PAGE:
Seeking mercy for Tamil family
When Labor leader Anthony Albanese flew into the Queensland town of Biloela midweek, the temperature was 31 degrees. But the heat was still far below that generated by the government’s determination to deport a Sri Lankan Tamil family who had called the town, which lies about 150 kilometres south of Rockhampton, home.
The entire saga is being played out at many levels but as usual political advantage is never far from the calculations. Albanese says he made the trip in a chartered plane for humanitarian reasons, in an attempt to add weight to calls for a reprieve for the family. The prime minister and his increasingly higher-profile colleague, Home Affairs Minister Peter Dutton, accuse Albanese of being a populist and a threat to Australia’s border security.
There’s no doubt the populist backlash has caught the government by surprise. All of a sudden the perceived advantage for the Coalition in the areas of national and border security was slipping from its grasp. This was all the more of a shock to Dutton, who has been assiduously attacking Labor on the issues since the election. Some colleagues suspect it is a sign he is working on realising his failed leadership ambitions. The main reason for the setback is the key protagonists in this human drama weren’t the usual suspects.
Priya and her husband, Nades, had arrived separately by boat in 2012 and 2013. They met and married in Australia and their daughters, Kopika, 4, and Tharunicaa, 2, were born here. Their cause was taken up initially not by refugee activists but by the community of Biloela, population 5700. The town is in the middle of the seat of Flynn, held by the Nationals’ Ken O’Dowd. He, like his constituents, had been quietly urging Dutton for many months to intercede in the case, using the extraordinary powers given by section 195A of the Migration Act.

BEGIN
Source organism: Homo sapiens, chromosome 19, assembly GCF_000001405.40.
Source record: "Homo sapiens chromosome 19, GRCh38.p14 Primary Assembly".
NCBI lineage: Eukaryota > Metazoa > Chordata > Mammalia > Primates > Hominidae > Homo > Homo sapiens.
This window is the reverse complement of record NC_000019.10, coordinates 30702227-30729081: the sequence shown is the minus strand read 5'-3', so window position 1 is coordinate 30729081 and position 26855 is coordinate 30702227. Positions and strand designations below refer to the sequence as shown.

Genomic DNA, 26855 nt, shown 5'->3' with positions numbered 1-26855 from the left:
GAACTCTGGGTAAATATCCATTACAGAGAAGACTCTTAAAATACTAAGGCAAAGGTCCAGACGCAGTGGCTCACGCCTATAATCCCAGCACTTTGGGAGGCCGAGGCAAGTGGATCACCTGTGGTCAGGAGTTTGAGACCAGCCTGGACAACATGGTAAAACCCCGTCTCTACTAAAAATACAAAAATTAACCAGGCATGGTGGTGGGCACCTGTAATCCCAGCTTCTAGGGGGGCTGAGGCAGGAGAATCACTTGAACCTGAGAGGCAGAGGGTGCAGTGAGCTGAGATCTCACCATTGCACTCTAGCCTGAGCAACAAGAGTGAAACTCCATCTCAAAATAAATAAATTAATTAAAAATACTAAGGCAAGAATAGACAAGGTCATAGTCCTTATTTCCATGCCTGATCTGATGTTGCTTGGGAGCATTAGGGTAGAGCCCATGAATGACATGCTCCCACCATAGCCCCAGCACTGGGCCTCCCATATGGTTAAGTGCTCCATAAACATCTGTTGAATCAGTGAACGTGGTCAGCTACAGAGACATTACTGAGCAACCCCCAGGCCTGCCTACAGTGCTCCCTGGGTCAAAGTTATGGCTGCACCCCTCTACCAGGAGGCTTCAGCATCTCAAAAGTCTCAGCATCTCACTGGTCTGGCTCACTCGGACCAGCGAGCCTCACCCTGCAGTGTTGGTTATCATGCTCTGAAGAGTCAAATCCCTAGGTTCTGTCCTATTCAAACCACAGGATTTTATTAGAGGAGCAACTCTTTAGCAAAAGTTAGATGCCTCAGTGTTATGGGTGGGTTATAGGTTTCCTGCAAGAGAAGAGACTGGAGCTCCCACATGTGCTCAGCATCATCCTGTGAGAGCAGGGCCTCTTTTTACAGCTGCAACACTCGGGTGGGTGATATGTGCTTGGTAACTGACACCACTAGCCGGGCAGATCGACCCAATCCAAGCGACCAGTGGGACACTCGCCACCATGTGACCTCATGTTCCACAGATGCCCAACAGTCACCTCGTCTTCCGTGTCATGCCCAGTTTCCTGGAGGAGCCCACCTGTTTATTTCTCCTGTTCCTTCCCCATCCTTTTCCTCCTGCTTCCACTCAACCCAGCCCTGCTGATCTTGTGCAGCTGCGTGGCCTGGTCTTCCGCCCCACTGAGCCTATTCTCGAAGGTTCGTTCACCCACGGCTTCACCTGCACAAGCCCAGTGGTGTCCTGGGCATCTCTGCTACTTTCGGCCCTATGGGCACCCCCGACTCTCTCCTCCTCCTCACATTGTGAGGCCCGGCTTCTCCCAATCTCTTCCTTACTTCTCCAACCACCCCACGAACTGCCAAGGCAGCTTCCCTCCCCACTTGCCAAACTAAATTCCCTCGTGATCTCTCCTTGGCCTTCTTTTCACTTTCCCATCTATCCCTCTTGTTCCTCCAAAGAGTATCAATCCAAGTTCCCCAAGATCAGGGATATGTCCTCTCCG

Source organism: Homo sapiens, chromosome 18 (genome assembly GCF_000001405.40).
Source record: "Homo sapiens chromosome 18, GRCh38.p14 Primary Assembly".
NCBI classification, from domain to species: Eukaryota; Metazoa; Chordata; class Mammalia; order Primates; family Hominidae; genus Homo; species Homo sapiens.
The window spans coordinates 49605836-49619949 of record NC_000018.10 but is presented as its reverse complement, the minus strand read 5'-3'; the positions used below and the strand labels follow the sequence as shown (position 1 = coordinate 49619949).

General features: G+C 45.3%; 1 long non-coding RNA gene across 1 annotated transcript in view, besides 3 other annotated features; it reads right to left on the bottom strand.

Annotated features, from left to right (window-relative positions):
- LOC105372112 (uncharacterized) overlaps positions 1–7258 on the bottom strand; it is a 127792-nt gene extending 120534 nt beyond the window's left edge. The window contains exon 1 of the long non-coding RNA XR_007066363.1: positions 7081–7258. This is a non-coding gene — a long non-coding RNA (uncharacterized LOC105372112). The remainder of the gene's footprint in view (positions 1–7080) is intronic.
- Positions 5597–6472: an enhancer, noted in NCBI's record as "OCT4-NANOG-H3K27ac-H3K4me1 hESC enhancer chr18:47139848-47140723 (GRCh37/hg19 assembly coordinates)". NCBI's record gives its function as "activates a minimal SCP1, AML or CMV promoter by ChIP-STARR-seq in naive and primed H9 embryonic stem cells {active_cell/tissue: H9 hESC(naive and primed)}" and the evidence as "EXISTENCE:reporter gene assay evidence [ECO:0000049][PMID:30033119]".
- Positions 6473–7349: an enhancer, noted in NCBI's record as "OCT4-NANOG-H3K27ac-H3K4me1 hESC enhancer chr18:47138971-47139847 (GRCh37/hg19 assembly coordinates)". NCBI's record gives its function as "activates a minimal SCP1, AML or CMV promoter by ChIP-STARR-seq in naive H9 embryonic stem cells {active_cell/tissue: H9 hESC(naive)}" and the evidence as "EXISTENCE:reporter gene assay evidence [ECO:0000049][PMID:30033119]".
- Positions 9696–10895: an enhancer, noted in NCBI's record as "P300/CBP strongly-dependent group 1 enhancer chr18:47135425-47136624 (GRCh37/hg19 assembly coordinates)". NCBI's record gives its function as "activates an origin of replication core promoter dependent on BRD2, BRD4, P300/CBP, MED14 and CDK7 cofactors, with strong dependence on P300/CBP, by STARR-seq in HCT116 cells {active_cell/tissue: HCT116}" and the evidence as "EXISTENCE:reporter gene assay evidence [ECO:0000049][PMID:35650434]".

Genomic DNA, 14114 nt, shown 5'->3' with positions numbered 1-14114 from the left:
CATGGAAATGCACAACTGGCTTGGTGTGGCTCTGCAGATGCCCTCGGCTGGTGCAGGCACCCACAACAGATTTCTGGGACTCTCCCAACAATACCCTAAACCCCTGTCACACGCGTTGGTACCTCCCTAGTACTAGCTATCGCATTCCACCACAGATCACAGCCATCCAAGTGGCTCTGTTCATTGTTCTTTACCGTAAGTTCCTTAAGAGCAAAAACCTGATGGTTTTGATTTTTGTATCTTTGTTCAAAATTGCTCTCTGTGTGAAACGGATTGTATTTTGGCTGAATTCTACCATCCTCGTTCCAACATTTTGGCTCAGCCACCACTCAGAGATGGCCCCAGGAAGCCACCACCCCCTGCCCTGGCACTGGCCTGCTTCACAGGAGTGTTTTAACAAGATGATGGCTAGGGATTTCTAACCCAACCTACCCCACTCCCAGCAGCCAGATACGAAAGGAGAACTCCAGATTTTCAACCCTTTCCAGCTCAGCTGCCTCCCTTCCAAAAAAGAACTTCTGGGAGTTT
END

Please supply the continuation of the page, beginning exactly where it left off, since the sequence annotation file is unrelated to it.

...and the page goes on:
These powers grant the minister absolute discretion to override the act and issue visas in the “national interest”. Often referred to as “God powers”, they are “non-reviewable” and “non-compellable”. And they are applied often. Albanese says they have been used in more than 4000 interventions by Dutton, including for two au pairs of a well-connected Brisbane family so as to avoid “any disruption” to their childcare arrangements. Abul Rizvi, a former deputy secretary of the Immigration Department, says the Biloela case is exactly what the “God powers” were designed for.
Australia’s immigration program has a focus on encouraging new migrants to settle and work in regional Australia. Rizvi says the government’s new regional visas “will almost certainly be undersubscribed”. What is obvious is that the family is very much part of the community, after five years’ working and volunteering. Albanese says these are the special circumstances that do not set a precedent. The Tamil couple, he admits, are not refugees, but they are making a worthwhile contribution.
There is no doubt Priya and her husband knew they were on borrowed time. They delayed deportation by appealing the rejection of refugee status all the way to the High Court. Their bridging visas ran out in March last year, which is when Border Force launched a pre-dawn raid on their Biloela home, forcibly removing them in separate cars to a Melbourne immigration detention centre. At that point, the people of Biloela surprised everyone by launching a change.org petition and taking the family’s cause to the national media.
Jumping on the bandwagon this past week was former deputy prime minister Barnaby Joyce – once again “standing up for regional Australia” – and government-friendly shock jock Alan Jones. Jones, who has an audience throughout regional New South Wales and Queensland, accused Prime Minister Scott Morrison of “pig-headedly” refusing to intervene.
The shadow home affairs minister, Kristina Keneally, dragged Morrison’s Christianity into the debate. She doubled down after criticism for doing so, telling RN Breakfast: “I am calling on him to reflect upon the parable of the Good Samaritan, which invited us as Christians to take care of the stranger in our land.” She blamed the family’s plight on the Department of Home Affairs, saying that its delays in processing allowed them considerable time in Australia to become part of the community while working and “paying taxes”.